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DF: When I started going to the nightclubs in the ‘70s, I didn't coordinate that with my history. I just knew I had to paint this, and that it meant something to me inside. The nice thing about the blues club – they used to call all the reggae clubs ‘blues clubs’ – probably 80 percent was Rastafarian. They were very nice people. They were very friendly, as opposed to the more commercial club. They allow you to take pastels, pencils, paper, whatever.

EW: What would a normal night be?

DF: The club is split into two sections. There's a beautiful dance hall on the first floor with a stage bit, and I'll stay up there til Jah Shaka comes after twelve. I'll warm up for two hours in my drawing skill, getting warm up for the main event, which is Shaka downstairs and come 1 a.m. I'll move downstairs. It was so jam-packed the only place for me to stay was behind the bar. I was standing for three or four hours until five o’clock in the morning. I'd be leaving and they'll be still carrying on.

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EW: Could you tell me a bit more about the connections you saw between your childhood and these dance floors?

DF: In the West Indies they [calypso musicians] practice every weekend at, like, a junction place in the open air. You'll turn up, beneath the moonlit sky with people playing the steel band and making up the new dance and whatever. So when I went to this club, it was reminiscent of that. The Rastafarians, they were linking their contemporary history with the past. Probably it was the first young generation of the West Indies that had an education through just listening to records because schooling was pretty ... [raises eyebrows] ... well, you wouldn't learn much about your Black history.

EW: What about your own dance background?

DF: I love dance myself. I came to London when I was about 11 and a half. I did pretty bad at school, mainly because there were lots of people like me in my class and they were really in a state of shock. Most of them were country people and suddenly you landed in a massive big city. Your parents, they had their hands full. I was surrounded by all these different nationalities, so I was entertaining my- self, looking at all the different cultures, mainly the English, the white culture – fascinated. After about a year, I realised: ‘God! I'm in the dunce class!’ In the West Indies, I was in the bright class. There's nothing you can do, you just have to stick it out for the next three years. I was the first generation who went to further education college.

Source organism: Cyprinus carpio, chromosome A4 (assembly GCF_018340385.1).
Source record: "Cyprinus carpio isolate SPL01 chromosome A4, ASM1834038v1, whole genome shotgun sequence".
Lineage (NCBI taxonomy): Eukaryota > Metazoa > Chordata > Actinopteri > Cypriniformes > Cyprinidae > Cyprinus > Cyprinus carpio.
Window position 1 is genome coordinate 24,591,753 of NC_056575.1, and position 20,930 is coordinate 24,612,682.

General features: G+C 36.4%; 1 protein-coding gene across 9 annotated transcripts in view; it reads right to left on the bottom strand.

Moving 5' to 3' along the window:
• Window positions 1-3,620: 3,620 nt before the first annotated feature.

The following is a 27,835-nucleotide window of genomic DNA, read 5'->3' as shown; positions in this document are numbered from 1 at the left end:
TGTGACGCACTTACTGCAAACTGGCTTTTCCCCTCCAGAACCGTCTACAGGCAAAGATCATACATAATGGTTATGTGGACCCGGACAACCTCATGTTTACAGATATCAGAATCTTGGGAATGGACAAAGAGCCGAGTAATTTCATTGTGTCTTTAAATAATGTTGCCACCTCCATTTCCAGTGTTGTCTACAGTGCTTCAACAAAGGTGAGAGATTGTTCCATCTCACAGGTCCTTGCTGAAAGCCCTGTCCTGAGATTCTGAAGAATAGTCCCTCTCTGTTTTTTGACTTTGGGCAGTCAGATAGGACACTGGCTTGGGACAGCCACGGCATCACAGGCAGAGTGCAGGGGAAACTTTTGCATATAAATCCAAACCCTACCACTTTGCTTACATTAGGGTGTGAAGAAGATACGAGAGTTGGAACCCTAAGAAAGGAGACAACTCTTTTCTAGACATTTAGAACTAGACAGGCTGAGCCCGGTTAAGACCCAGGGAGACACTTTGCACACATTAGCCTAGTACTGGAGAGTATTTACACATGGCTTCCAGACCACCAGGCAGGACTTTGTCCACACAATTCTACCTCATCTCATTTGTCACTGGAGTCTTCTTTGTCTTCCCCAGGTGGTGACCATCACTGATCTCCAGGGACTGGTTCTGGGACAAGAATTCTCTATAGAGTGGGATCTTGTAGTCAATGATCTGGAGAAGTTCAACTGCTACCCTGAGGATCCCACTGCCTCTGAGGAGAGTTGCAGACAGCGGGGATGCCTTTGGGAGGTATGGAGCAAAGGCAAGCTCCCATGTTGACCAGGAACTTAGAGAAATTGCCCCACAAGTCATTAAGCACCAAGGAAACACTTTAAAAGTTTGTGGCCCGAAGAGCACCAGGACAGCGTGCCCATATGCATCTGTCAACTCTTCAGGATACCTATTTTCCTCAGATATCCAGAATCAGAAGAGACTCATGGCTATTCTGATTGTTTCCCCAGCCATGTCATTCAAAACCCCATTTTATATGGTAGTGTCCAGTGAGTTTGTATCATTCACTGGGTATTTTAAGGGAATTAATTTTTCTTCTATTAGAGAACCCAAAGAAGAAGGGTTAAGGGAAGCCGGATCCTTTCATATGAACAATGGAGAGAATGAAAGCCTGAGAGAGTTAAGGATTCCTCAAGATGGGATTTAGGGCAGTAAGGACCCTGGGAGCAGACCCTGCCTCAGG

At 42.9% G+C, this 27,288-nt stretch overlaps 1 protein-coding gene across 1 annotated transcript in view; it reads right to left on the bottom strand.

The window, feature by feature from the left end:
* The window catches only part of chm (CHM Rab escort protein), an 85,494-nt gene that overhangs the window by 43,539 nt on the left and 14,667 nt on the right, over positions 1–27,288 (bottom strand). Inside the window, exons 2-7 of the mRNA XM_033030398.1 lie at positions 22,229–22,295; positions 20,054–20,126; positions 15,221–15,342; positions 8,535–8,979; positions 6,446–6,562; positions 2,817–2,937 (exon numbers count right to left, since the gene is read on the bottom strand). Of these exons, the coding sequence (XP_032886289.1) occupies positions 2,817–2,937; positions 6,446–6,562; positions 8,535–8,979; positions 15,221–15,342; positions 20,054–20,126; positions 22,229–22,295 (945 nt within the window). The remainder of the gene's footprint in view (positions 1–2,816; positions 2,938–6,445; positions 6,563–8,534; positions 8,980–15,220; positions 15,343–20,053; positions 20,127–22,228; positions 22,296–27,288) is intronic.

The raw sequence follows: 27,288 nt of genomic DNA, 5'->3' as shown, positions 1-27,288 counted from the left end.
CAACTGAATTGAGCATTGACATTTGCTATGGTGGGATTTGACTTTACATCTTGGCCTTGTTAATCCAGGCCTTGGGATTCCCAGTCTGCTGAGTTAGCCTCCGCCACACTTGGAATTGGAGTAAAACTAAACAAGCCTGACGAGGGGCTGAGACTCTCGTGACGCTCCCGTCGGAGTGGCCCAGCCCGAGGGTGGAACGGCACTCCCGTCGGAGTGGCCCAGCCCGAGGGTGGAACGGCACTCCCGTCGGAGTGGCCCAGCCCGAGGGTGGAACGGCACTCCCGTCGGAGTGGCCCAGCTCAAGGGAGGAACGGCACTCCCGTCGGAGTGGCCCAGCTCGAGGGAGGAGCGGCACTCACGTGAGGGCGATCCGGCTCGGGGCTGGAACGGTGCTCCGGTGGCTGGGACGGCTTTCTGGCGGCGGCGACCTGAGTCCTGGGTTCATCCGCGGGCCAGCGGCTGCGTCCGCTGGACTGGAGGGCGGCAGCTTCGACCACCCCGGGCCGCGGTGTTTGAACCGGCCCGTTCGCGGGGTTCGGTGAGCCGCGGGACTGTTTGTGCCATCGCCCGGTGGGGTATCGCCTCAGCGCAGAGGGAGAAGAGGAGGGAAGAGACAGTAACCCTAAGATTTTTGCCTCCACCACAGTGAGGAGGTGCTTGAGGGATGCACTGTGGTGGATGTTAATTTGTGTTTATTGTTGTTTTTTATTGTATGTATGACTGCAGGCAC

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EW: What did you do there?

DF: I did all the arts, so I did dance. And at the time we had a lot of people teaching contemporary dance, which was nice, mainly to rock bands like Emerson, Lake & Palmer. I did photography, pottery, painting and academic stuff like British Constitution, literature. My first love was dance and pottery.

EW: I imagine this parallel universe where you’re a potter! Can you tell me a bit more about what kind of dancer you are?

DF: I think I'm a more experimental, spontaneous dancer. I like free-form dancing, but still with re-repetitive movement. I was my mum’s DJ in the ‘70s, West Indian-type party in the front room. I grew up with that close dance where people used to hug, come close together, and do [close partner dance style] rub-a-dub, pre-lovers rock. But there wasn't room, you see, so people had to dance like that. If you go back to the West Indies, people were freaking out with free-form dancing, but when they came to London, you had a bloody tiny front room. You have about 20, 30 people in it, plus the furniture and the gramophone. I'd be playing music to adults. They always went very smooth, you know, lovey-dovey stuff. That was an exciting thing about dub and heavy reggae: you could express yourself. They went down on the floor and fell on the hands. I was just gobsmacked and I was so excited.


EW: I did a talk recently at SOAS [The School of Oriental and African Studies, London] with Elijah who is doing some powerful thinking aloud about culture and creativity. Your name came up and, in response, someone mentioned the many elders walking around with incredible sculptures, paintings, in their attics – and it’s all invisible.

DF: I've been working for 40 years and it’s only one person who got me recognised – Peter Doig. Without Peter Doig, I would have a room full of all these paintings still. That's what I'm saying about the people who are doing the superficial thing, getting all the limelight in all the museums and galleries. Whereas people who are doing amazing work from within their soul and heart – and it's stuck into a bloody storage space. You just hope someone will come along and get it out there, get it seen.

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Excerpt from Middle Plane Issue No.7 (Spring Summer 2023). Read the full interview in the magazine by ordering your copy here.

Photographer: Bruce Usher